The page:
Using Civil Processes in Pursuit of Criminal Law Objectives: A Case Study of Non-Conviction Based Asset Forfeiture

16(4) International Journal of Evidence and Proof 337-363, 2012

34 Pages Posted: 12 Jul 2013

See all articles by Colin King

Colin King

Institute of Advanced Legal Studies, University of London

Date Written: May 12, 2012

Abstract

Conventional understanding distinguishes between criminal law (and procedures) and civil law (and procedures). These distinctions often rest upon differences as to the moving party, the culpability of a wrongdoer, the nature of a wrong, the remedy available, etc, to determine whether a particular action ought fall upon the civil or the criminal side of the paradigmatic divide. These distinctions, however, prove problematic in relation to hybrid systems of justice, given legislative attempts to pursue criminal law objectives using civil processes. Using the non-conviction based asset forfeiture model adopted in Ireland, and drawing upon the test adopted by the US Supreme Court as to what distinguishes the civil from the criminal, this article examines how the Irish judiciary has responded to this approach, ultimately contending that the courts have failed to provide a check against the legislature circumventing enhanced procedural protections of the criminal process and imposing punishment in the civil forum. The article concludes by asking whether a hybrid, or middleground, process, in which some enhanced procedural protections are afforded to a person confronted with punitive civil sanctions, offers an alternative to the rigid confines of the conventional civil/ criminal dichotomy.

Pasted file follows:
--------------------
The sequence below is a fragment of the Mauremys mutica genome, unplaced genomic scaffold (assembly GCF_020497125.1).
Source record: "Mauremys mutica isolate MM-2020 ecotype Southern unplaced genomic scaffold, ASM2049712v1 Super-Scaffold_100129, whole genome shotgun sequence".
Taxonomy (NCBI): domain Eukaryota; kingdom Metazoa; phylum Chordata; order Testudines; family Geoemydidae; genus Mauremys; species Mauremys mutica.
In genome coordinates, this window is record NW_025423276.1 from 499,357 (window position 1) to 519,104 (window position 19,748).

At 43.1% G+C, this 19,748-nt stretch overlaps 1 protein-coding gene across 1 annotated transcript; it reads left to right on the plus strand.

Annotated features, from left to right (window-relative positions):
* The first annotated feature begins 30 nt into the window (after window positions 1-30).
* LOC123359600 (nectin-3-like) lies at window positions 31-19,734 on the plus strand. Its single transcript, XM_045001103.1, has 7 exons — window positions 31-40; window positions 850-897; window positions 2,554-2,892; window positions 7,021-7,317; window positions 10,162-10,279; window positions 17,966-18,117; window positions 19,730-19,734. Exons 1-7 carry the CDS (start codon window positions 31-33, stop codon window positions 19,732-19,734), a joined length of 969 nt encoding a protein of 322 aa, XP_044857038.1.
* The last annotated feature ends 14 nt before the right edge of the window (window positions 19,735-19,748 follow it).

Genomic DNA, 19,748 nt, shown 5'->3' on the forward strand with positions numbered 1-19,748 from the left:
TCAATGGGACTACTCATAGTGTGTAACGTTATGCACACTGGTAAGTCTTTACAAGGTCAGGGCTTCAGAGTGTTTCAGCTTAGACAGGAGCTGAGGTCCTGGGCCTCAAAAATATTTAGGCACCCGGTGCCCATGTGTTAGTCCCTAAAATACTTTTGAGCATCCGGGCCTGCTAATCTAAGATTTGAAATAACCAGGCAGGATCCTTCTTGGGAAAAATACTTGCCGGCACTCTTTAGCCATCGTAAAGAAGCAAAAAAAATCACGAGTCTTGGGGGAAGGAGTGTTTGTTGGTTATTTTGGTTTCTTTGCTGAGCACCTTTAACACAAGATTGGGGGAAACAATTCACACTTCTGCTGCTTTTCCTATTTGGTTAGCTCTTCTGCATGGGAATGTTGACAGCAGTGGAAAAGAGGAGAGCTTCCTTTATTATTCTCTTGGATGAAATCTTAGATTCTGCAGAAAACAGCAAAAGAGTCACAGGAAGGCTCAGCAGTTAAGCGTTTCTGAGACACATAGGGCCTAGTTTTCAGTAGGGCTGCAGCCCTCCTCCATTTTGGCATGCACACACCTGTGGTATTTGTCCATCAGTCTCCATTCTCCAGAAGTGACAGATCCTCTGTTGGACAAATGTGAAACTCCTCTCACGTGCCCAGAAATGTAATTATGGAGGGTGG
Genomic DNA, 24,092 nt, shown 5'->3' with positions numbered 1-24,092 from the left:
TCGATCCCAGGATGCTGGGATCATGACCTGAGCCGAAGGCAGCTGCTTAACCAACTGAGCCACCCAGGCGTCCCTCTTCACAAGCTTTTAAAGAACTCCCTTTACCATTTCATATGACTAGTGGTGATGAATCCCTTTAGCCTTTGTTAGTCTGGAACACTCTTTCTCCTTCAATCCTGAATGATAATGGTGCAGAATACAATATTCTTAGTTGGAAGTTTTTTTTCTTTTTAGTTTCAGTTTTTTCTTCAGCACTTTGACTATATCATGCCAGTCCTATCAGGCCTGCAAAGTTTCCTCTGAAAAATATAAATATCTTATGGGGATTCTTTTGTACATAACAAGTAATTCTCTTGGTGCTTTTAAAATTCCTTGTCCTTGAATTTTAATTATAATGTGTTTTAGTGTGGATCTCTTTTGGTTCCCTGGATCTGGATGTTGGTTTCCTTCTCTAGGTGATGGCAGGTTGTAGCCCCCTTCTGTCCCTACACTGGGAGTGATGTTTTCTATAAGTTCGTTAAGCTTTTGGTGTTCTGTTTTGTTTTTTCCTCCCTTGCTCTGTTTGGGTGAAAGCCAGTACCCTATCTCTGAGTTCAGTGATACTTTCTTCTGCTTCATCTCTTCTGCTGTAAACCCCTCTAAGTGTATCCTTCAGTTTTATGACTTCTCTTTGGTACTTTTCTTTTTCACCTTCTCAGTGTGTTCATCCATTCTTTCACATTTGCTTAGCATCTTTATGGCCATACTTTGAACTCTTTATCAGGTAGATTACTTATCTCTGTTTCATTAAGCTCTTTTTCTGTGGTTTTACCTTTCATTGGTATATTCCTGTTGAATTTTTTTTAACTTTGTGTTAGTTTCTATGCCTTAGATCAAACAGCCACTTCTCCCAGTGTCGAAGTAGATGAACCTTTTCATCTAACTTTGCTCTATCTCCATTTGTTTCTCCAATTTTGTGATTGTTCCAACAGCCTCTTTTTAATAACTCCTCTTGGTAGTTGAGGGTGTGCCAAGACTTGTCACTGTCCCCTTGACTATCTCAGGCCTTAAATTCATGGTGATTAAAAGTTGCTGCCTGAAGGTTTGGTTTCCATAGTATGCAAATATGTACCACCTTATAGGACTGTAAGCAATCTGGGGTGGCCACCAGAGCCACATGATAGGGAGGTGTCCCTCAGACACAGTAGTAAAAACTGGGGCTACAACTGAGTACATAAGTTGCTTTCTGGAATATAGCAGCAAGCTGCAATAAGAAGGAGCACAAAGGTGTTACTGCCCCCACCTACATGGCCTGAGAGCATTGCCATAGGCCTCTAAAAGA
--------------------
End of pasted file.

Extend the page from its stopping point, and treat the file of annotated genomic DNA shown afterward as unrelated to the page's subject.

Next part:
Keywords: Proceeds of crime, due process, separation of powers, standard of proof, punishment

Suggested Citation

King, Colin, Using Civil Processes in Pursuit of Criminal Law Objectives: A Case Study of Non-Conviction Based Asset Forfeiture (May 12, 2012). 16(4) International Journal of Evidence and Proof 337-363, 2012, Available at SSRN: https://ssrn.com/abstract=2292672

Colin King (Contact Author)

Institute of Advanced Legal Studies, University of London ( email )

Charles Clore House
17 Russell Square
London, WC1B 5DR
United Kingdom

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